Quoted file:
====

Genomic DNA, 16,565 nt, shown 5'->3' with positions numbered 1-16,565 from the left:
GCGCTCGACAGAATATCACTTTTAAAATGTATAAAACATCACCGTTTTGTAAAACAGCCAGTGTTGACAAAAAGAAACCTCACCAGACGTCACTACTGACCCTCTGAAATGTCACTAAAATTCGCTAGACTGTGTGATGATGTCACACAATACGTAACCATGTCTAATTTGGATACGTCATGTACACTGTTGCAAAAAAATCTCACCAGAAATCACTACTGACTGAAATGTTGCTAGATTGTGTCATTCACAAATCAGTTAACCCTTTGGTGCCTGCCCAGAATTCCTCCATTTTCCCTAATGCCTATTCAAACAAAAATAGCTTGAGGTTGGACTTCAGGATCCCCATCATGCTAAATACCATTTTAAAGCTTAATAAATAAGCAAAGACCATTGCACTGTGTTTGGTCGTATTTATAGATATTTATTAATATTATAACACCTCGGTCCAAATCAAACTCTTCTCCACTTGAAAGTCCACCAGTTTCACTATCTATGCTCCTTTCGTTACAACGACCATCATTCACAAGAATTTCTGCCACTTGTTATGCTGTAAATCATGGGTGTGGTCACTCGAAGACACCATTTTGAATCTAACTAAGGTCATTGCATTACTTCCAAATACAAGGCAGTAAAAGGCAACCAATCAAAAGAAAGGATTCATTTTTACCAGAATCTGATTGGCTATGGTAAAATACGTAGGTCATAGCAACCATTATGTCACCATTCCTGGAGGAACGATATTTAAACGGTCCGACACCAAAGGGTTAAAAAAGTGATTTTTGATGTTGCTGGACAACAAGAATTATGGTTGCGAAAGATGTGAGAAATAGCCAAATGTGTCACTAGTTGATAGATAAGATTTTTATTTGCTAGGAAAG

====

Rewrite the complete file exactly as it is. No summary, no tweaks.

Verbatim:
Genomic DNA, 16,565 nt, shown 5'->3' with positions numbered 1-16,565 from the left:
GCGCTCGACAGAATATCACTTTTAAAATGTATAAAACATCACCGTTTTGTAAAACAGCCAGTGTTGACAAAAAGAAACCTCACCAGACGTCACTACTGACCCTCTGAAATGTCACTAAAATTCGCTAGACTGTGTGATGATGTCACACAATACGTAACCATGTCTAATTTGGATACGTCATGTACACTGTTGCAAAAAAATCTCACCAGAAATCACTACTGACTGAAATGTTGCTAGATTGTGTCATTCACAAATCAGTTAACCCTTTGGTGCCTGCCCAGAATTCCTCCATTTTCCCTAATGCCTATTCAAACAAAAATAGCTTGAGGTTGGACTTCAGGATCCCCATCATGCTAAATACCATTTTAAAGCTTAATAAATAAGCAAAGACCATTGCACTGTGTTTGGTCGTATTTATAGATATTTATTAATATTATAACACCTCGGTCCAAATCAAACTCTTCTCCACTTGAAAGTCCACCAGTTTCACTATCTATGCTCCTTTCGTTACAACGACCATCATTCACAAGAATTTCTGCCACTTGTTATGCTGTAAATCATGGGTGTGGTCACTCGAAGACACCATTTTGAATCTAACTAAGGTCATTGCATTACTTCCAAATACAAGGCAGTAAAAGGCAACCAATCAAAAGAAAGGATTCATTTTTACCAGAATCTGATTGGCTATGGTAAAATACGTAGGTCATAGCAACCATTATGTCACCATTCCTGGAGGAACGATATTTAAACGGTCCGACACCAAAGGGTTAAAAAAGTGATTTTTGATGTTGCTGGACAACAAGAATTATGGTTGCGAAAGATGTGAGAAATAGCCAAATGTGTCACTAGTTGATAGATAAGATTTTTATTTGCTAGGAAAG